It’s hard to keep up with all the labels.
According to the mainstream media, anyone who voted for Donald Trump is a hate-filled bigot who objectifies women, can’t stand immigrants, denies global warming, has no education, and earns less today than he did in 1999. He must be resentful that a black man occupies the White House today and apoplectic at the possibility that a woman might do the same thing.
That’s a lot to carry around… and it’s not who I am… even though I voted for Trump.
But my vote really wasn’t for the man. It was for the possibility that his candidacy represents, and the chance to end some policies that I think a President Clinton would have continued.
In a very real sense, I voted for Trump in spite of who he is.
I wasn’t giddy as I filled out my absentee ballot. I considered the choice for a long time.
Is it the candidate who has zero experience, doesn’t really put forth a policy statement of any kind, says reprehensible things, and brags about declaring bankruptcy, or the candidate who moves to a state she’s never lived in simply to capture a Senate seat on her way to the White House, uses her position to build personal wealth, and then operates as if the rules we all must live by don’t apply to her?
When it came to personal failings – bombastic navel-gazing compared with an elitist lust for power – neither one represented what I think of as an ideal presidential candidate. But, one of the two would be elected, so the choice remained.
And arguably, even if I loved how a candidate lived his or her life, that shouldn’t be the test for occupying the Oval Office. I should evaluate how the person will shape policy, both foreign and domestic, and how they will inform the judicial system through court appointments.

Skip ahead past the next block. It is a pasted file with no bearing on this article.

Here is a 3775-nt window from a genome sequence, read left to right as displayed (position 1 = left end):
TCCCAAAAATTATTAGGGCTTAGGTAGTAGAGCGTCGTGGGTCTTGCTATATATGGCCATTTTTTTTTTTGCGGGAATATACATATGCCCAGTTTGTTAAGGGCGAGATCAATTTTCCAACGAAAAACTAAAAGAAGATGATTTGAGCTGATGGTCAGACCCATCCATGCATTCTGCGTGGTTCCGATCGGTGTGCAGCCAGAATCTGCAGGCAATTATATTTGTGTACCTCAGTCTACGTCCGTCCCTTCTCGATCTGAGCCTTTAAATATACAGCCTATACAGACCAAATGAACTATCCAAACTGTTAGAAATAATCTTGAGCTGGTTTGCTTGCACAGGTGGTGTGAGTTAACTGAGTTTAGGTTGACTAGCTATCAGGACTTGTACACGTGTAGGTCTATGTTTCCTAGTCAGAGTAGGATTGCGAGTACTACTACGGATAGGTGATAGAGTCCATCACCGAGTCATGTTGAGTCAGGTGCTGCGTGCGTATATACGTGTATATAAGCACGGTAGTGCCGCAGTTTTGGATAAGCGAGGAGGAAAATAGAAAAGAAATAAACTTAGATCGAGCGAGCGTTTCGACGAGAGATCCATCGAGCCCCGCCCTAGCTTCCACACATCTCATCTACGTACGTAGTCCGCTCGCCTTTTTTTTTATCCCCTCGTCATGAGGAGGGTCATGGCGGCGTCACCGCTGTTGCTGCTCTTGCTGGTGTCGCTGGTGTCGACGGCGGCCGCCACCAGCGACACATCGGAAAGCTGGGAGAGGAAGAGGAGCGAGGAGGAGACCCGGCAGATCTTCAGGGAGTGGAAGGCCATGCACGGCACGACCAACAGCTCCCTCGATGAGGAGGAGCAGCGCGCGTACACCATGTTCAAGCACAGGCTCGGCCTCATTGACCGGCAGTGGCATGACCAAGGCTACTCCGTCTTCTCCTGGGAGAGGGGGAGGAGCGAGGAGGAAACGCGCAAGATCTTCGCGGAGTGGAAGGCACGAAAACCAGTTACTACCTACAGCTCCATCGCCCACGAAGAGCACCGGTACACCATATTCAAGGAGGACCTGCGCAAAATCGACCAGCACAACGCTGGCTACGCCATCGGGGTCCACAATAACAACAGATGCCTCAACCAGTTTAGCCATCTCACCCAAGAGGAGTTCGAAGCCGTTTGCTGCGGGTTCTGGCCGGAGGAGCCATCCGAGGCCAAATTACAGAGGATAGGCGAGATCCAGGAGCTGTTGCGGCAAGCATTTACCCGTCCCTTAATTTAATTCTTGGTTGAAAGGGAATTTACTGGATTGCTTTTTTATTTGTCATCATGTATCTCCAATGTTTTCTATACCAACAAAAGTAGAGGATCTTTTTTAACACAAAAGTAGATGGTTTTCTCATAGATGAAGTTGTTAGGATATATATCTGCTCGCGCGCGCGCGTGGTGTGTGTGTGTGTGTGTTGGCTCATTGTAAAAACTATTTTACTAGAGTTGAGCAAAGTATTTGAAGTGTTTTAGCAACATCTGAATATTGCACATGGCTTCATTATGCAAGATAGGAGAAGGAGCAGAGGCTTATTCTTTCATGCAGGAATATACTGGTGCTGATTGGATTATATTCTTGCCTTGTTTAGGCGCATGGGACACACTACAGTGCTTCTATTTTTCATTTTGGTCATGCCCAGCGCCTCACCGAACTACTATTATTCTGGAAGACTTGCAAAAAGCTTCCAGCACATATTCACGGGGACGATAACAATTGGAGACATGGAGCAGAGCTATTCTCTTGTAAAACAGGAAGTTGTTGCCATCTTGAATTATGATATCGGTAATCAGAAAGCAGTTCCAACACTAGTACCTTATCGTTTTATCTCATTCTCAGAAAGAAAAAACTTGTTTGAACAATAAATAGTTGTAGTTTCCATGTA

I’m a small-government guy. I want decisions handled at the lowest level of civil organization possible. This means allowing states to govern as they see fit, and taking the federal government out of the picture in most, but not all, instances…
We are all people, bound to make mistakes. The more decentralized we are, the less opportunity people have to collect undue power, and the more likely we are to find innovative solutions to the problems before us through experimentation at the state level.
I believe we’ve granted government agencies excessive power through regulatory interpretation, creating an expensive maze for businesses that eats up far more capital and time than its worth.
And I think our tax and healthcare systems are dreadful. We spend tens of billions of dollars simply trying to prepare our tax returns, and everyone knows the state of medical care.
The president can mold these things. Through agency appointments, court appointments, direction given to cabinet members, and consent with Congress, the president can sway decisions in these areas in ways that I believe will unleash innovation, get government off the backs of businesses, and provide a solid foundation for decades to come.
A Clinton administration would, as illustrated by her policies, continue down the path we’ve been on since her husband’s time in office. More government intervention, more spending on programs that are insolvent, and new programs such as free tuition that address symptoms, not causes.
It appears that her team believes that elected officials know more, and know better, than those who are governed, hence the reason for such extensive regulation and greater government programs.
I don’t agree.
Finally, there is the question of special-interest groups. Trump seems to have few, if any. Perhaps this freedom will give him the ability to go after programs that have strong popular support, like ending carried interest tax treatment for hedge funds and providing school choice for kids that seem to fade away once lobbyists get involved.
President Trump, with a slight conservative majority in Congress, might be able to address some of the issues we face. Or he might be so unpredictable as to become a lame duck before the end of his honeymoon.
No matter what he does, I don’t think his election success was because of the caustic and irresponsible things he said. I believe that many of the more than 60 million that voted Trump, like me, voted for him in spite of the bad. He was not my perfect candidate, but I’ve never seen that person on a ballot.
Even if he doesn’t succeed in reforming the tax code or codifying school choice, hopefully his win will inspire others to push for the highest office, renouncing the existing political machine and forging their own path.
In that way, his election is already a success, showing that such a thing is possible.
Follow me on Twitter @RJHSDent